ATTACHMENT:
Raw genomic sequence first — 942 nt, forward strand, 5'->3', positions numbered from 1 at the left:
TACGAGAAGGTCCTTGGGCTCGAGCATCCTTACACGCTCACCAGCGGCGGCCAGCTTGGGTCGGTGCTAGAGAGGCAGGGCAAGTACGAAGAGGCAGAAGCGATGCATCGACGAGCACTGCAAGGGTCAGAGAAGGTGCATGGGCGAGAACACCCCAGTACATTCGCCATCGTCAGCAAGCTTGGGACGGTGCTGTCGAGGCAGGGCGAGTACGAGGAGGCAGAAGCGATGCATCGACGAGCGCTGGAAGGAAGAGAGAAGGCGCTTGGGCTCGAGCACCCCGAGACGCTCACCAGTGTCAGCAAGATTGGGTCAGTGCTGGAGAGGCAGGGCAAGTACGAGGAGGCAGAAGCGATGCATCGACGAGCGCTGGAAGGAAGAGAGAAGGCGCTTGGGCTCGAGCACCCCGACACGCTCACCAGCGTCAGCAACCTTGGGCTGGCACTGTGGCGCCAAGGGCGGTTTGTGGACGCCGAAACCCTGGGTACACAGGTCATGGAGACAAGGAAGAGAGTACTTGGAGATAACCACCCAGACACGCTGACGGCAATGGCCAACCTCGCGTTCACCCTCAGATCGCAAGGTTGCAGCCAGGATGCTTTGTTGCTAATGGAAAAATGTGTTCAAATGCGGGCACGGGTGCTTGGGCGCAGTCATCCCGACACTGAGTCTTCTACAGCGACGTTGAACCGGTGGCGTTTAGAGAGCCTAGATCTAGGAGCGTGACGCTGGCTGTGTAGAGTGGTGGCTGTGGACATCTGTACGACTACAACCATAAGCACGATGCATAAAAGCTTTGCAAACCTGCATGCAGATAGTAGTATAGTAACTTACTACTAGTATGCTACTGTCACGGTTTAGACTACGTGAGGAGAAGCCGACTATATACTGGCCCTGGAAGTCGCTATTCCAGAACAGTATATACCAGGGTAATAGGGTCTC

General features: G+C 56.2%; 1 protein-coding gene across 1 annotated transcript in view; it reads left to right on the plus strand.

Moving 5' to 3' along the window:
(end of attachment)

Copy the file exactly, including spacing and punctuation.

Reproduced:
Raw genomic sequence first — 942 nt, forward strand, 5'->3', positions numbered from 1 at the left:
TACGAGAAGGTCCTTGGGCTCGAGCATCCTTACACGCTCACCAGCGGCGGCCAGCTTGGGTCGGTGCTAGAGAGGCAGGGCAAGTACGAAGAGGCAGAAGCGATGCATCGACGAGCACTGCAAGGGTCAGAGAAGGTGCATGGGCGAGAACACCCCAGTACATTCGCCATCGTCAGCAAGCTTGGGACGGTGCTGTCGAGGCAGGGCGAGTACGAGGAGGCAGAAGCGATGCATCGACGAGCGCTGGAAGGAAGAGAGAAGGCGCTTGGGCTCGAGCACCCCGAGACGCTCACCAGTGTCAGCAAGATTGGGTCAGTGCTGGAGAGGCAGGGCAAGTACGAGGAGGCAGAAGCGATGCATCGACGAGCGCTGGAAGGAAGAGAGAAGGCGCTTGGGCTCGAGCACCCCGACACGCTCACCAGCGTCAGCAACCTTGGGCTGGCACTGTGGCGCCAAGGGCGGTTTGTGGACGCCGAAACCCTGGGTACACAGGTCATGGAGACAAGGAAGAGAGTACTTGGAGATAACCACCCAGACACGCTGACGGCAATGGCCAACCTCGCGTTCACCCTCAGATCGCAAGGTTGCAGCCAGGATGCTTTGTTGCTAATGGAAAAATGTGTTCAAATGCGGGCACGGGTGCTTGGGCGCAGTCATCCCGACACTGAGTCTTCTACAGCGACGTTGAACCGGTGGCGTTTAGAGAGCCTAGATCTAGGAGCGTGACGCTGGCTGTGTAGAGTGGTGGCTGTGGACATCTGTACGACTACAACCATAAGCACGATGCATAAAAGCTTTGCAAACCTGCATGCAGATAGTAGTATAGTAACTTACTACTAGTATGCTACTGTCACGGTTTAGACTACGTGAGGAGAAGCCGACTATATACTGGCCCTGGAAGTCGCTATTCCAGAACAGTATATACCAGGGTAATAGGGTCTC

General features: G+C 56.2%; 1 protein-coding gene across 1 annotated transcript in view; it reads left to right on the plus strand.

Moving 5' to 3' along the window: